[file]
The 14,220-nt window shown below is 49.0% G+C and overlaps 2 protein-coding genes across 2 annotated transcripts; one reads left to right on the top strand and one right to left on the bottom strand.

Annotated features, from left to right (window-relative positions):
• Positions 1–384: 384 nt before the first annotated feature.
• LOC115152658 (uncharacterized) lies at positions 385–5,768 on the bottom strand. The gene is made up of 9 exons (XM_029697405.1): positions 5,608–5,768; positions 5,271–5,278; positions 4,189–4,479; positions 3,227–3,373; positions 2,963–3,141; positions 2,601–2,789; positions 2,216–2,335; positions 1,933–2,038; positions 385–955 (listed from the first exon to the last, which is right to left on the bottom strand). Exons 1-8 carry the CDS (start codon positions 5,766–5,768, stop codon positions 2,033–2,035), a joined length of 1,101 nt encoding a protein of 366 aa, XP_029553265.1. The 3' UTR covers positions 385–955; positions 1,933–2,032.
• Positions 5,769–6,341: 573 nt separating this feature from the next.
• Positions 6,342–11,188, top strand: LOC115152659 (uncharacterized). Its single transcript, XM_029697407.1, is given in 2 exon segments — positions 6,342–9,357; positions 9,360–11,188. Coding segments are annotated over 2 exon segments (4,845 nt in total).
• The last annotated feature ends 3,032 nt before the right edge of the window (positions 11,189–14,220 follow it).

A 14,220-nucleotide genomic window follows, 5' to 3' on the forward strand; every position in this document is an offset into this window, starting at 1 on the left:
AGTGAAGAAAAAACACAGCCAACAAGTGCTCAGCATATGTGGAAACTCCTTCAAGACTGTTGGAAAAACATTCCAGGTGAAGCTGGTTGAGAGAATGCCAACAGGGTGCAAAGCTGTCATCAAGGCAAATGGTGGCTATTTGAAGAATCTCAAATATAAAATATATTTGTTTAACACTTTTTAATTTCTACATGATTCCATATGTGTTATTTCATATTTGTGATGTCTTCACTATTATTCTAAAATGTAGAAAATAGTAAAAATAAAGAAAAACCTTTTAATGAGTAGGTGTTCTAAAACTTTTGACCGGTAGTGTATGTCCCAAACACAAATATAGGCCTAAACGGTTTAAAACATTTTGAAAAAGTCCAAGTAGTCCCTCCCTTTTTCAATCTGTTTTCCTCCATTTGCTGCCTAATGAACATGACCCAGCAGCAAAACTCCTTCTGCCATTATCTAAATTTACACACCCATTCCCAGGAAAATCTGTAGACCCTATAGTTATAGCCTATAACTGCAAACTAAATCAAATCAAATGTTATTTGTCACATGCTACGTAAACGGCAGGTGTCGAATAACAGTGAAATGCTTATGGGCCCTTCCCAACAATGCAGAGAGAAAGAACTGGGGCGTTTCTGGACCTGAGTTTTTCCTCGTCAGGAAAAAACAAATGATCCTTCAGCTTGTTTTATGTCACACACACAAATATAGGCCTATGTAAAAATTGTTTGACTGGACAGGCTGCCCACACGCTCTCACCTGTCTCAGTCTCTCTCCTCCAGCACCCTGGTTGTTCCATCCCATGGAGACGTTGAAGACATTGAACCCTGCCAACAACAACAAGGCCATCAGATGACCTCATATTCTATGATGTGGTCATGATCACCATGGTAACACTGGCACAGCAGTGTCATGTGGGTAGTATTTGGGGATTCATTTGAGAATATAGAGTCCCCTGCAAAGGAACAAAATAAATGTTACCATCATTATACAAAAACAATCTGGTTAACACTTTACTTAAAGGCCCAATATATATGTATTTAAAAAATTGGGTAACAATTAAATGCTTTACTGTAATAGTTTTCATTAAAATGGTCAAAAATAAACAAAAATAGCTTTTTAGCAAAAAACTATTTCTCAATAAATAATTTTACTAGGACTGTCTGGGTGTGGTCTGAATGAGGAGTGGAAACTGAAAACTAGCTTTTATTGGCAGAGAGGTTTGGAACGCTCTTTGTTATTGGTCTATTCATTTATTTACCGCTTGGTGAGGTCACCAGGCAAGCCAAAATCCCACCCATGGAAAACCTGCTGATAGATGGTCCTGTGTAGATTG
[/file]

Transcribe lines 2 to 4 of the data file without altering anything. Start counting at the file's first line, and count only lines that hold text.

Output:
Annotated features, from left to right (window-relative positions):
• Positions 1–384: 384 nt before the first annotated feature.
• LOC115152658 (uncharacterized) lies at positions 385–5,768 on the bottom strand. The gene is made up of 9 exons (XM_029697405.1): positions 5,608–5,768; positions 5,271–5,278; positions 4,189–4,479; positions 3,227–3,373; positions 2,963–3,141; positions 2,601–2,789; positions 2,216–2,335; positions 1,933–2,038; positions 385–955 (listed from the first exon to the last, which is right to left on the bottom strand). Exons 1-8 carry the CDS (start codon positions 5,766–5,768, stop codon positions 2,033–2,035), a joined length of 1,101 nt encoding a protein of 366 aa, XP_029553265.1. The 3' UTR covers positions 385–955; positions 1,933–2,032.